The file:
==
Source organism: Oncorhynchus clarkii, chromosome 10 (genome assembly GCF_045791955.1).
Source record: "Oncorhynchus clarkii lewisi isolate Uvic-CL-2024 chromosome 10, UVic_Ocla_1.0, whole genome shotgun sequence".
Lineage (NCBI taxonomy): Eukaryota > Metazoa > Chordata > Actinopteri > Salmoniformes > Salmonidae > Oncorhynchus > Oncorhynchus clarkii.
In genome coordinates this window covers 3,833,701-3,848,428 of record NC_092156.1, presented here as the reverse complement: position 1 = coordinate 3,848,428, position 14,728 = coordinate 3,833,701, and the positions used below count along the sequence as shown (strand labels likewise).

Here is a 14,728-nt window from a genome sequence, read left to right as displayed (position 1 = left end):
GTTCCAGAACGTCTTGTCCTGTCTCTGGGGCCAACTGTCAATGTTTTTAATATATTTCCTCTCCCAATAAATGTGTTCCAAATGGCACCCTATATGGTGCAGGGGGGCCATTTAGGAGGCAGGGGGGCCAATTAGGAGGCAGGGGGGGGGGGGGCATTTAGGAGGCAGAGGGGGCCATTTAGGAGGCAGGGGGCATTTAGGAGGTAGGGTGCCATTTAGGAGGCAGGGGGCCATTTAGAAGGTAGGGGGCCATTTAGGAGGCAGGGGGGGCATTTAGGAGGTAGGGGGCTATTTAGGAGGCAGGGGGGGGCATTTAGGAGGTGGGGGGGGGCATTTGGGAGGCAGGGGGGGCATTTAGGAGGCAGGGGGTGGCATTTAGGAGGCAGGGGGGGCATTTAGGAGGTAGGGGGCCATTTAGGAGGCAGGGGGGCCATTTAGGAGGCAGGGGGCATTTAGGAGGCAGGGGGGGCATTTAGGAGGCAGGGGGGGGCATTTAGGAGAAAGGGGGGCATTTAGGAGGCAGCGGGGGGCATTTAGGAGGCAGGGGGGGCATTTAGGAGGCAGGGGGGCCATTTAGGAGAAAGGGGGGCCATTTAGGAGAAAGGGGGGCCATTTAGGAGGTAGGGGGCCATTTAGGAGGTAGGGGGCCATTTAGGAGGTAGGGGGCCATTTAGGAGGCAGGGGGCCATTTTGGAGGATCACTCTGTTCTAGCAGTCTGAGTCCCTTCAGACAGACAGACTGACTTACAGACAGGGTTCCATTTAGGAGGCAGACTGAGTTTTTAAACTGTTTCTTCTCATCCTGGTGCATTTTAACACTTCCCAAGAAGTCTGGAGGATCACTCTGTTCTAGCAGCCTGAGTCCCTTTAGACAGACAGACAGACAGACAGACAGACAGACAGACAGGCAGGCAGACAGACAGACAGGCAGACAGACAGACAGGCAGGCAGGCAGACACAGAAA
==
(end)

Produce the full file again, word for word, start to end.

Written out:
Source organism: Oncorhynchus clarkii, chromosome 10 (genome assembly GCF_045791955.1).
Source record: "Oncorhynchus clarkii lewisi isolate Uvic-CL-2024 chromosome 10, UVic_Ocla_1.0, whole genome shotgun sequence".
Lineage (NCBI taxonomy): Eukaryota > Metazoa > Chordata > Actinopteri > Salmoniformes > Salmonidae > Oncorhynchus > Oncorhynchus clarkii.
In genome coordinates this window covers 3,833,701-3,848,428 of record NC_092156.1, presented here as the reverse complement: position 1 = coordinate 3,848,428, position 14,728 = coordinate 3,833,701, and the positions used below count along the sequence as shown (strand labels likewise).

Here is a 14,728-nt window from a genome sequence, read left to right as displayed (position 1 = left end):
GTTCCAGAACGTCTTGTCCTGTCTCTGGGGCCAACTGTCAATGTTTTTAATATATTTCCTCTCCCAATAAATGTGTTCCAAATGGCACCCTATATGGTGCAGGGGGGCCATTTAGGAGGCAGGGGGGCCAATTAGGAGGCAGGGGGGGGGGGGGCATTTAGGAGGCAGAGGGGGCCATTTAGGAGGCAGGGGGCATTTAGGAGGTAGGGTGCCATTTAGGAGGCAGGGGGCCATTTAGAAGGTAGGGGGCCATTTAGGAGGCAGGGGGGGCATTTAGGAGGTAGGGGGCTATTTAGGAGGCAGGGGGGGGCATTTAGGAGGTGGGGGGGGGCATTTGGGAGGCAGGGGGGGCATTTAGGAGGCAGGGGGTGGCATTTAGGAGGCAGGGGGGGCATTTAGGAGGTAGGGGGCCATTTAGGAGGCAGGGGGGCCATTTAGGAGGCAGGGGGCATTTAGGAGGCAGGGGGGGCATTTAGGAGGCAGGGGGGGGCATTTAGGAGAAAGGGGGGCATTTAGGAGGCAGCGGGGGGCATTTAGGAGGCAGGGGGGGCATTTAGGAGGCAGGGGGGCCATTTAGGAGAAAGGGGGGCCATTTAGGAGAAAGGGGGGCCATTTAGGAGGTAGGGGGCCATTTAGGAGGTAGGGGGCCATTTAGGAGGTAGGGGGCCATTTAGGAGGCAGGGGGCCATTTTGGAGGATCACTCTGTTCTAGCAGTCTGAGTCCCTTCAGACAGACAGACTGACTTACAGACAGGGTTCCATTTAGGAGGCAGACTGAGTTTTTAAACTGTTTCTTCTCATCCTGGTGCATTTTAACACTTCCCAAGAAGTCTGGAGGATCACTCTGTTCTAGCAGCCTGAGTCCCTTTAGACAGACAGACAGACAGACAGACAGACAGACAGACAGGCAGGCAGACAGACAGACAGGCAGACAGACAGACAGGCAGGCAGGCAGACACAGAAA